Getting this post done took me forever--getting back into the swing of things with our homeschooling after Christmas was quite the feat!! I have been busy like crazy writing lesson plans, putting away all of the decorations, and cleaning the house. Plus I decided to do some attic cleaning/organizing/donating projects. I actually made my donations for 2014 on January 2nd!! I got so into the attic project that I ended up with a car load of things to donate. It feels good to already have that done for the entire new year!
I wanted to share what we did this year for Christmas.  Hubby and I decided to do something totally different for Christmas. Last minute we decided to forgo the gifts and instead plan a spur of the moment trip to Disney. We kept it a secret from all 5 children, amazingly enough, and pulled off our plan. We never dreamed we could get a reservation last minute at our first choice resort, but we did.

We spent two nights in a cabin at Disney's Fort Wilderness Resort.

The boys had a great time playing outside on the deck and lawn of the cabin.


It is hard to believe that all 7 of us fit quite comfortably in this small cabin. It had a family room, tiny kitchen, eating area that sat all 7 of us, a bedroom and one bath. In the family room area there was a Murphy Bed and a small couch. Hubby and I were on the Murphy bed and our youngest child slept on the small couch next to us. The rest of the family slept in the bedroom which had one double bed and a bunk bed. The only real problem was having just one bathroom, but all-in-all it was almost perfect!! It was really nice having a Christmas with no gifts. I thought the little ones might freak out at the thought but once we explained that the surprise trip to Disney was their gift, they were ok with it. But our 7 year old did say, "Mom, this was really great but next year let's just do the gifts under the tree, okay?" Too funny!!!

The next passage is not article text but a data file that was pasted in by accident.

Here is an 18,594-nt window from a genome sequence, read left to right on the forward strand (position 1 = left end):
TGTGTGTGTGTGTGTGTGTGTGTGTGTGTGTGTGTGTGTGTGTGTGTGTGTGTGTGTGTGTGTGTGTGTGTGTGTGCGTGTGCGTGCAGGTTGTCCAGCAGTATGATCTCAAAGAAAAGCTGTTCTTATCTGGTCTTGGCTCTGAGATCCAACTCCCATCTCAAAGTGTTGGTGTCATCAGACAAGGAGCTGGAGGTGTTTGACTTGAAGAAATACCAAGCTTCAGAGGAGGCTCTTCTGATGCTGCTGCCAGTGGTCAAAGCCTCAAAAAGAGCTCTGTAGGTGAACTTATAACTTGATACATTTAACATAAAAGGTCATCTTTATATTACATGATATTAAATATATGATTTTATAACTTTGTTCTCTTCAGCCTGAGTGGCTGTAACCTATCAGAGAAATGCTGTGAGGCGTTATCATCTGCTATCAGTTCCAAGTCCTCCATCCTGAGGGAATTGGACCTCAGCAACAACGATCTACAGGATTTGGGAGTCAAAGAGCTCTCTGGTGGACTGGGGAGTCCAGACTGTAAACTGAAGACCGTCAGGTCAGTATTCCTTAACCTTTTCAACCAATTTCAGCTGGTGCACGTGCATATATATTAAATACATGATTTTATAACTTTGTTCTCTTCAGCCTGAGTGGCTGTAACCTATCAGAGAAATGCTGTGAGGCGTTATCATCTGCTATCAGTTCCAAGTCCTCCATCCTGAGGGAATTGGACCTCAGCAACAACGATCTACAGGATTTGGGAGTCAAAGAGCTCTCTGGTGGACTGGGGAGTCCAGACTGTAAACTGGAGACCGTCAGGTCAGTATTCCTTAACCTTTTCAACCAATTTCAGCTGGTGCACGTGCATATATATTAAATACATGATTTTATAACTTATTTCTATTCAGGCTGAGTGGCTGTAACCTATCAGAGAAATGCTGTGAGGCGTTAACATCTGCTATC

Kitchen table and family room

 Fully stocked mini kitchen


Hall leading to the bedroom where 4 of the 5 children slept. 

One bathroom shared by 7 people--interesting!


Bedroom had one double bed and a bunkbed.




 I packed the travel blender so we could start our mornings as usual, with a green smoothie.

Christmas Eve was spent at Magic Kingdom. We had never seen Magic Kingdom at Christmas time so it was a real treat for us all. We spent the entire day at the resort and had a blast. The weather was beautiful during the day but turned quite cold at night. We didn't bring our jackets to the park so hubby bought the children some sweatshirts and blankets so we could stay to see all of the evening festivities.


Small World Ride



Castle by Day



 Our teens who don't like getting their picture taken off guard.



We got some photo opportunities of the little ones while waiting in line for one of the rides.



Behind us people were getting their pictures taken with Pooh and Tigger--we got the boys picture with them while waiting in line for the Pooh ride.

 We got a sneak peak at Pooh and Tigger.


Eeyore's House Taken Over by the Boys


They light up the castle and it periodically changes color! Amazingly beautiful!!


Castle by Night






I think I'm missing a color, but you get the point. Then they projected images on the castle from random Disney movies, shows and various patterns. We got to see the night time parade and also the fireworks. 




And here is the gianormous, lit up Christmas tree at the entrance.

 Christmas Day we went to Mass, then took the boat back to the campground and enjoyed a special lunch buffet at the campground's restaurant.







 Then we spent the day with my brother and his family hanging out at their camp site and riding around on the golf carts.
We drove around looking at all of the decorations that the campers put up, it is quite impressive!




 My brother's family had dinner reservations at The Contemporary and we had reservations at Planet Hollywood.  

Wonderful memories were created and everyone had a great time. I am really glad we decided to take this last minute Christmas trip.


+JMJ+ Today I am grateful my husband's clever idea.

Banana Cream Pie Smoothie Lately I've been blessed with fresh, green, Florida coconuts from my neighbor's trees. We enjoy drinking...